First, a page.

From Sound to Letter  - a Noisy Class Activity

From Sound to Letter - a Noisy Class Activity

One of the challenges 1st grade teachers are facing is the non-homogeneous level of their young students: while most children have some knowledge of the ABC (some may even read simple texts), there may be also children who are not there yet.  An excellent way to overcome these gaps is to encourage individual or small group work. The major advantage of this “personalization” of the learning process is the better adjustment of the challenges to the child’s level. The teacher can then be much more attentive to each child’s needs – no one is left behind and no one is held back.
Nonetheless, teachers have also to consider the class as a whole. They often invest thoughts and efforts in turning a group of children into a class, thus enhancing their students’ social skills.
There are many ways to play the Say&See ABC game with the entire class. The educational goals and the children’s enjoyment are not affected by possible differences in their prior knowledge. Therefore, it can be an interesting way to introduce the alphabet and practice letter-sound recognition, as well as to encourage social interaction among young students.
To start with, you will need the Say&See ABC puzzles + storage bag. Take out the hard C and G as well as the short U puzzles in the kit box.
To ease letter sound recognition, put aside the hard C, hard G and long U puzzles.
To ease letter sound recognition, put aside the hard C, hard G and short U puzzles.

Listed below, are a few ideas for such class activities. At the beginning of each game, read the game rhymes and verify that the children understand the matching sound principle (best is to demonstrate it with one of the puzzles).

* Walking Puzzles: Turn the children into walking puzzle pieces – each child gets a single piece of a puzzle and needs to find 3 more children with pieces of matching initial sounds, in order to complete the puzzle.

* Class Poster: Divide the children into groups and give each group a few of the puzzles (we recommend following the ColorKey, as explained in the Kit’s FunBook). After the children complete their puzzles, take a photo of each letter (or better, with the parent’s permission, take photos of the children with each letter they found). Later use these photos to create your unique Alphabet poster. Hang it on the class wall and make your young students proud of themselves.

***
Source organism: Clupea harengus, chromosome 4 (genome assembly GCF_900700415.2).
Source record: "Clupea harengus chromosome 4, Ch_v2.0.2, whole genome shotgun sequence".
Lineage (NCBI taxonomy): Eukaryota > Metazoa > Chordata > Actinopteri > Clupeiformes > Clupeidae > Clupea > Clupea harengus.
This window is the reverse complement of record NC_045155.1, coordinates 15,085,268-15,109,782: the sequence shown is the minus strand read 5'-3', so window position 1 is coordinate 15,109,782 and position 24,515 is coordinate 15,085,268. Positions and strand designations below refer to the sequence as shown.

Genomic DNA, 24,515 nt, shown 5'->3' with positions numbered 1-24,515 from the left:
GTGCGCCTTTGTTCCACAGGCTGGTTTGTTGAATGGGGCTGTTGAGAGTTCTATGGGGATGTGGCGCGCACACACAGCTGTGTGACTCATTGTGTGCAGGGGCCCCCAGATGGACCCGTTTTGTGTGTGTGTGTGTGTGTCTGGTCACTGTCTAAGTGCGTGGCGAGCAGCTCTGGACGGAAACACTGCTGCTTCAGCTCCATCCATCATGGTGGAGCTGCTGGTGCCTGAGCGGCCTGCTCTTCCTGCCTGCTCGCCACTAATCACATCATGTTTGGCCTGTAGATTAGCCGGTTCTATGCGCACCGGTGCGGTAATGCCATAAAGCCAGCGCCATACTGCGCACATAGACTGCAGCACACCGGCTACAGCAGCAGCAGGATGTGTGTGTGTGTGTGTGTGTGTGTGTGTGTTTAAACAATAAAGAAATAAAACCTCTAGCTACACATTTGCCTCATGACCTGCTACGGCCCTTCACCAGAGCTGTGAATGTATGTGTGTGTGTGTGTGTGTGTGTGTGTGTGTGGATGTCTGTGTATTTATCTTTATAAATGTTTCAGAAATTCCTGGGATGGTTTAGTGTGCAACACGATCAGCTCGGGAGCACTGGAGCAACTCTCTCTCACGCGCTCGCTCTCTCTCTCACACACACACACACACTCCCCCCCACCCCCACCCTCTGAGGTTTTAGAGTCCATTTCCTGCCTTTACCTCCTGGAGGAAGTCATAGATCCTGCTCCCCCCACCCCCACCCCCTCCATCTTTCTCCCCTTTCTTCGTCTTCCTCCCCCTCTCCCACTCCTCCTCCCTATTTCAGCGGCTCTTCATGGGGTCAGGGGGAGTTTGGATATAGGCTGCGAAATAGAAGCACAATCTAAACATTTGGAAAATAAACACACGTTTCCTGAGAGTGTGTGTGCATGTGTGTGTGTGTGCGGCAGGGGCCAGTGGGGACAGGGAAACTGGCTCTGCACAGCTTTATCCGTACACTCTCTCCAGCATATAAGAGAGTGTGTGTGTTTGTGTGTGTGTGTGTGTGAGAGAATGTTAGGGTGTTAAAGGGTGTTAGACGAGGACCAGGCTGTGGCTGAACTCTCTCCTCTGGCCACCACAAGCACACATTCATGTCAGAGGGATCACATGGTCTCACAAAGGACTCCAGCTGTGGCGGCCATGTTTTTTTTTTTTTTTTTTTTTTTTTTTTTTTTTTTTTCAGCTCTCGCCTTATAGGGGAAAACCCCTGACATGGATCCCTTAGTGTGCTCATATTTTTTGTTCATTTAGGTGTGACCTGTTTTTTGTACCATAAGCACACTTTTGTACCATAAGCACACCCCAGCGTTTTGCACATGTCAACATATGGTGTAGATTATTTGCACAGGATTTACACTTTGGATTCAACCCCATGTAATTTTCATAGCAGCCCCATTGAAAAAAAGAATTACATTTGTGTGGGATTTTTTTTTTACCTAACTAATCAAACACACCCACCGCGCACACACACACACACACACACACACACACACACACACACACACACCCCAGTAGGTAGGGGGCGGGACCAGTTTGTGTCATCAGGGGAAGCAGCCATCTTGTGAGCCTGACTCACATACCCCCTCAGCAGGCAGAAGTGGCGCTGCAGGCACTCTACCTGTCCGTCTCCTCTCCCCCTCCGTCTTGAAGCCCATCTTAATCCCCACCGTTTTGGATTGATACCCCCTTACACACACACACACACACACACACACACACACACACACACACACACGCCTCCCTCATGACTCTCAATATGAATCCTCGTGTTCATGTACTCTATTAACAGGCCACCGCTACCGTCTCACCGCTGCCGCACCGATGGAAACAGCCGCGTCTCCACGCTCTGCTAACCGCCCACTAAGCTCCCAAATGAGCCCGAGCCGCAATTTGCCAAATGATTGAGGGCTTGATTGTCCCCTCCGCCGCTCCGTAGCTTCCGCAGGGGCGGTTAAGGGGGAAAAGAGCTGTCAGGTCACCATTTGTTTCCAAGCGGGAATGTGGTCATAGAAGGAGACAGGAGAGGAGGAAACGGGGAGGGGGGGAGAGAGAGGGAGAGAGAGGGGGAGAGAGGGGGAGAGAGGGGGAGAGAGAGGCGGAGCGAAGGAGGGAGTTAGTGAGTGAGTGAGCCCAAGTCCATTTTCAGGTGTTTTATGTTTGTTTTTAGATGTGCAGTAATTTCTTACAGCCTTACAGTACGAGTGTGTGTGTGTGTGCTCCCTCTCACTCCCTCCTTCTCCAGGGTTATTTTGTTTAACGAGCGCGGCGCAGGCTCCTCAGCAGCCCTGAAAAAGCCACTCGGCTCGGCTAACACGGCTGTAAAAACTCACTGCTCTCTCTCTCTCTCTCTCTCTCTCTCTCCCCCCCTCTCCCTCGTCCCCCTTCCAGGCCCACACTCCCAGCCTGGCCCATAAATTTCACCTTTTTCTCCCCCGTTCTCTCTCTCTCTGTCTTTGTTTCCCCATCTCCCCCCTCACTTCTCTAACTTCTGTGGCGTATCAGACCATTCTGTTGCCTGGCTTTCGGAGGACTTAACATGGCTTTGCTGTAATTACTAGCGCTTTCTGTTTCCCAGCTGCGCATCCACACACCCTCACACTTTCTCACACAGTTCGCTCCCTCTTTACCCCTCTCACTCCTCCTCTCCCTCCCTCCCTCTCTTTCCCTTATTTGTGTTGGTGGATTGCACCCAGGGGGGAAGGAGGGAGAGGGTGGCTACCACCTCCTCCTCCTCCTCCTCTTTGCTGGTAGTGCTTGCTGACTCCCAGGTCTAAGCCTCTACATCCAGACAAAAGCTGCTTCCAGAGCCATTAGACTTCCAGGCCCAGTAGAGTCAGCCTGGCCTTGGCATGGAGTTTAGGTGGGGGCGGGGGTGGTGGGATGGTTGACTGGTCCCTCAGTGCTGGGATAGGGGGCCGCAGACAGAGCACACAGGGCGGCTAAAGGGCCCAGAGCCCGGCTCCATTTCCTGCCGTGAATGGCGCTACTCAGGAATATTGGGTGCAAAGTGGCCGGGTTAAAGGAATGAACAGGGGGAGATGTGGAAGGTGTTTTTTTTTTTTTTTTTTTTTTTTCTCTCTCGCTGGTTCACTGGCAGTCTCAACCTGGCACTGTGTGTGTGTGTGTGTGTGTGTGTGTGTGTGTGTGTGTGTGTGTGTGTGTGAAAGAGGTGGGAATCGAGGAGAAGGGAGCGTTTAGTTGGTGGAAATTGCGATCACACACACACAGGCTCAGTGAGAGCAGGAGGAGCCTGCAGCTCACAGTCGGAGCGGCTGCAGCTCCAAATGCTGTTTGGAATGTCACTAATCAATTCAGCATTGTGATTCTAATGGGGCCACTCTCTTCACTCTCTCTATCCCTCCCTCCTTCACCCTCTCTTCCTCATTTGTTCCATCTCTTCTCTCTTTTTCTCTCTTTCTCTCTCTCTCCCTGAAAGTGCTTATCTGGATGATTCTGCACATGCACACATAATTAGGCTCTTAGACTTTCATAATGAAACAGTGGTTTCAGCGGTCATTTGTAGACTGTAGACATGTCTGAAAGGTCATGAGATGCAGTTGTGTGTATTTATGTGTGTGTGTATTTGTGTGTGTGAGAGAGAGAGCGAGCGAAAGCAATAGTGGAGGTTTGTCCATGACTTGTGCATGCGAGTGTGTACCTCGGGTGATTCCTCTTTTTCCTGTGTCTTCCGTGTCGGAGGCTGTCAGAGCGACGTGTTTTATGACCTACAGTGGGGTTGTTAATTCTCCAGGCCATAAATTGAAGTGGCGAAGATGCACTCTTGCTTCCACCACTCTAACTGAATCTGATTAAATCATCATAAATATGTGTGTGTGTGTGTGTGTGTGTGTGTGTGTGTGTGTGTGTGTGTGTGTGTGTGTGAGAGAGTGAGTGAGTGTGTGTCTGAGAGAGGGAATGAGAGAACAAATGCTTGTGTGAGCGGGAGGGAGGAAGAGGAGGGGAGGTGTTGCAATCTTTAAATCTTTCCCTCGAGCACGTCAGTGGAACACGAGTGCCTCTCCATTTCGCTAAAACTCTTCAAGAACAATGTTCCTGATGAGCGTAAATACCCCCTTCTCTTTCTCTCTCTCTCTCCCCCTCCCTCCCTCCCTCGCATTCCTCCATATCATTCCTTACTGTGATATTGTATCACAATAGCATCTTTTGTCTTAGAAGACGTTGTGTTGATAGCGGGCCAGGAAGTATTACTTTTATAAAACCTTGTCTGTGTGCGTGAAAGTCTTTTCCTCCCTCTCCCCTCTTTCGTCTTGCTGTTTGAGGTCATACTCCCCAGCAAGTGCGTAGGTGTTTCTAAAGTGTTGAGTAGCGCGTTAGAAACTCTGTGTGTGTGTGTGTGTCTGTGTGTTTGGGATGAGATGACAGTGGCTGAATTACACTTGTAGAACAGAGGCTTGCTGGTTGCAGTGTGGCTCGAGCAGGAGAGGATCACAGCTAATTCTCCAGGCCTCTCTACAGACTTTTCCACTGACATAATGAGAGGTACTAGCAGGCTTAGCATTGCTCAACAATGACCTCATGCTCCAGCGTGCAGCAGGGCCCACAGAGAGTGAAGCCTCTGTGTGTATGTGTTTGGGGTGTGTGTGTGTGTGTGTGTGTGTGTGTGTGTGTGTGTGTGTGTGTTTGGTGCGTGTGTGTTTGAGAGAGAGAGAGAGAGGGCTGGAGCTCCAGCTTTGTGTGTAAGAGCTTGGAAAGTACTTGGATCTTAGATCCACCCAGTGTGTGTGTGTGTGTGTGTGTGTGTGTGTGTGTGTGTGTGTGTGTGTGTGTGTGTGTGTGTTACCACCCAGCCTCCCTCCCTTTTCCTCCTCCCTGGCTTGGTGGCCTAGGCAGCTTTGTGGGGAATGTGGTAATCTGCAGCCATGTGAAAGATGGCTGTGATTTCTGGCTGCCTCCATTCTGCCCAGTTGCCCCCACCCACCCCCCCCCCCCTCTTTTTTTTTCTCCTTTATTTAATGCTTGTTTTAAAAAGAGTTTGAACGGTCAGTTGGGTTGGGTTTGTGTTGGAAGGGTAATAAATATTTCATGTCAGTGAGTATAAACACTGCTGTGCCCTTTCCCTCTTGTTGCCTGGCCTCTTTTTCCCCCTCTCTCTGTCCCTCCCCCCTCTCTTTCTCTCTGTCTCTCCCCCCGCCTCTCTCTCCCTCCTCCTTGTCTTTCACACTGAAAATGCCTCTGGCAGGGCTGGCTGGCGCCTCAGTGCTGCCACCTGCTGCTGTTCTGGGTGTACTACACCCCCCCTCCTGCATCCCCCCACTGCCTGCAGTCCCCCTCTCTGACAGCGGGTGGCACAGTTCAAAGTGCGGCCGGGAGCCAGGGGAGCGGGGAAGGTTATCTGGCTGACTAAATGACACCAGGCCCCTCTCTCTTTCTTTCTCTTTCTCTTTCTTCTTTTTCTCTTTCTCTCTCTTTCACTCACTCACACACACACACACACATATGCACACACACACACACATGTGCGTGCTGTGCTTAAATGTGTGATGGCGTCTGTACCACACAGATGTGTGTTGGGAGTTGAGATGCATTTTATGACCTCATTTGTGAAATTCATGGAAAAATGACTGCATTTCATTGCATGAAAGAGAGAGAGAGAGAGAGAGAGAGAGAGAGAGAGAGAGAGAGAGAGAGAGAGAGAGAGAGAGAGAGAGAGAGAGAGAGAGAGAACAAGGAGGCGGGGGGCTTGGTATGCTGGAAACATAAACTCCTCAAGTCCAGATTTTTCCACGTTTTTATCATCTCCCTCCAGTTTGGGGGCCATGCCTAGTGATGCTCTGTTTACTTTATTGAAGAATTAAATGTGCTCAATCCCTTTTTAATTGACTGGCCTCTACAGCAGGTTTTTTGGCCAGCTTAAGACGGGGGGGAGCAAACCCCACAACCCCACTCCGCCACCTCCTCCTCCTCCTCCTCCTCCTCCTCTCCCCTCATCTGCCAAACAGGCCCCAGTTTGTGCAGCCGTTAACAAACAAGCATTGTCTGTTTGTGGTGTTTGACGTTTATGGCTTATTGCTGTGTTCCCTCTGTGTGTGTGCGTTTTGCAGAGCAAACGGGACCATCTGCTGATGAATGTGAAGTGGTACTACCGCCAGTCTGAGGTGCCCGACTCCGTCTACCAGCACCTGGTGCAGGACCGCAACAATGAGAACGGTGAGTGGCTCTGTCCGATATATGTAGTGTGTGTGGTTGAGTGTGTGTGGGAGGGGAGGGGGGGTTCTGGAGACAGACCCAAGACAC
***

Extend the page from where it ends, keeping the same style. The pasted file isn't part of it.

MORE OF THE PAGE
* Quartets: Play quartets: Use the puzzle pieces as cards. Give each group of children a few puzzles, and follow the rules of the known quartets’ game. 

Turning the puzzles into a quartet game, brings younger and older together.
Turning the puzzles into a quartet game played in class or even at home.
* Sound-Bingo: Play Sound-bingo with the entire class: Keep a single piece of each puzzle to yourself (i.e., you should have one puzzle piece for each letter of the alphabet). Put the rest of the pieces inside the storage bag and shake it well. 
This is so fun! Get ready to play it again and again.
This is so fun! Get ready to play it again and again.

Divide them equally (and randomly) among the children (better work in groups of 3-6 children). At each round, you show your class one of the puzzle pieces in your hand. Groups that have matching pieces, send them with their representor to you, and they match the puzzle together on your desk, and if correct, a new round starts (if not, all 3 return with the pieces back to their group, and your piece will be drowned for another try later. The group that is the first to remain with no pieces at all is the winner of the game.

Do not rush these activities, let the children argue among themselves, explain, and convince each other. Yes, it may get noisy, but this is the sound of active learning. We love it. Try it, and you may love it too!

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